The FDA has granted approval lisocabtagene maraleucel for the treatment of adult patients with large B-cell lymphoma, with specific indications for patients with relapsed or refractory disease.
The FDA has granted approval of the CD19-directed chimeric antigen receptor (CAR) T cell therapy, lisocabtagene maraleucel (liso-cel; Breyanzi), for the treatment of adult patients with large B-cell lymphoma (LBCL), including diffuse large B-cell lymphoma (DLBCL) not otherwise specified (including DLBCL arising from indolent lymphoma), high-grade B-cell lymphoma, primary mediastinal large B-cell lymphoma, and follicular lymphoma grade 3B.1
The indication includes patients with refractory disease to first-line chemoimmunotherapy or relapse within 12 months of first-line chemoimmunotherapy. The indication also includes patients with refractory disease to first-line chemoimmunotherapy or relapse after first-line chemoimmunotherapy and are not eligible for hematopoietic stem cell transplant (HSCT) due to comorbidities or age.
Approval of liso-cel for the treatment for second-line treatment of relapsed/refractory LBCL is supported by findings from the phase 3 TRANSFORM trial (NCT03575351) and the phase 2 PILOT trial (NCT03483103).
“Breyanzi represents a remarkable advance over a nearly 30-year standard of care, providing significantly improved efficacy with a well-established safety profile,” said Manali Kamdar, MD, lead investigator of the TRANSFORM study and associate professor, clinical cirector of Lymphoma Services, Division of Hematology, Hematologic Malignancies and Stem Cell Transplantation, University of Colorado Cancer Center, in a press release. “This important milestone reinforces the benefit of offering a CAR T-cell therapy option to patients earlier in their treatment journey, and it’s critical that we begin the work to implement this therapy into standard practice as a second-line treatment in order to help improve outcomes for more patients.”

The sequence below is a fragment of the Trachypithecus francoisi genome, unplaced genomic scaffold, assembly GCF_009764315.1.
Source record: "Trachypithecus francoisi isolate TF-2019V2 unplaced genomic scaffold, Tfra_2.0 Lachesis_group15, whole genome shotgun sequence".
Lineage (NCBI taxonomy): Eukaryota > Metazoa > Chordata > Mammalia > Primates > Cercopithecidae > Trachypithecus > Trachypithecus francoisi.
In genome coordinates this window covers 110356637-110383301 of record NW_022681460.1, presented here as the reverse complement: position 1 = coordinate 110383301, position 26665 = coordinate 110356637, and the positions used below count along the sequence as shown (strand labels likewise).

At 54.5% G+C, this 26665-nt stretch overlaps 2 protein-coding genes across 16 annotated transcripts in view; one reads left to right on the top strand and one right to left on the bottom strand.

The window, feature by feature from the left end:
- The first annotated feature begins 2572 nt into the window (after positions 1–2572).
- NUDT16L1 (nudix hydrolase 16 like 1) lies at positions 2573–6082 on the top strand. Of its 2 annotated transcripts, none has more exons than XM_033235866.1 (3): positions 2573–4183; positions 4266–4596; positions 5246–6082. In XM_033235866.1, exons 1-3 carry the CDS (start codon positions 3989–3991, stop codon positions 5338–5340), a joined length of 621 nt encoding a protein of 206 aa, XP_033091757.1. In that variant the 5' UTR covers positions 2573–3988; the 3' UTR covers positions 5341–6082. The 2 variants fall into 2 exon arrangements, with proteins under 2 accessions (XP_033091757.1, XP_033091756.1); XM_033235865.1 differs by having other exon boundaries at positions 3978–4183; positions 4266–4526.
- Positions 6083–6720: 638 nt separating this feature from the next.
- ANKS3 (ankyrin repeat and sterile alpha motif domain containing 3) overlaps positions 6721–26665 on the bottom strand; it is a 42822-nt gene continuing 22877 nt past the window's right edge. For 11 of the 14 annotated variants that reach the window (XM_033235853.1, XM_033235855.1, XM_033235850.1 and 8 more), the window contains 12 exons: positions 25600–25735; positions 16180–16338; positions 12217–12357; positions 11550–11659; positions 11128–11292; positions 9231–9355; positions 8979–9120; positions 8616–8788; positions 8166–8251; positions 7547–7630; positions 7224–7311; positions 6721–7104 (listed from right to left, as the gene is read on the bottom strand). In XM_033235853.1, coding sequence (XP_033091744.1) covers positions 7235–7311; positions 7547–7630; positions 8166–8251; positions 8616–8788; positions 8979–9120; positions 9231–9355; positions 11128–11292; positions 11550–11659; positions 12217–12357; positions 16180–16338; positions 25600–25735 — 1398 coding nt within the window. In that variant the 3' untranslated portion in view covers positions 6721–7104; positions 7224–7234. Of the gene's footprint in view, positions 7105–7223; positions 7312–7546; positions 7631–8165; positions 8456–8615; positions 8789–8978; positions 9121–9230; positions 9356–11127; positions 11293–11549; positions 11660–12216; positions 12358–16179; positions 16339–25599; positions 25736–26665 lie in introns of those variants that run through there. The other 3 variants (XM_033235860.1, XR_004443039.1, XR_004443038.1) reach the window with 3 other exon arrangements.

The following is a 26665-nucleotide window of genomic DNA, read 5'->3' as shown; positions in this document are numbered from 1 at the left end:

In TRANSFORM, liso-cel treatment was compared with standard of care (SOC) therapy consisting of rituximab [Rituxan], dexamethasone, high-dose cytarabine, and cisplatin), R-ICE (rituximab, ifosfamide, carboplatin, etoposide) or R-GDP (rituximab, gemcitabine, dexamethasone, and cisplatin), followed by BEAM (carmustine [BCNU], etoposide, cytarabine and melphalan) high-dose chemotherapy plus autologous stem cell transplant in 184 patients between the ages of 18 and 75 year old. At the prespecified interim analysis of the study, patients who were treated with liso-cel had a median EFS of 10.1 months (95% CI, 6.1-not reached [NR]) versus 2.3 (95% CI, 2.2-4.3) with SOC therapy (HR, 0.349; 95% CI, 0.229-0.530; P < .0001).2
In addition to the improved median EFS, the EFS rate at 6 months per independent review committee was 63.3% (95% CI, 52.0-74.7) in the liso-cel arm compared with 33.4% (95% CI, 23.0-43.8). At 12 months, the EFS rate was 44.5% (95% CI, 29.4-59.6) with liso-cel vs 23.7% (95% CI, 13.4-34.1) with SOC. EFS outcomes were consistent across subgroups.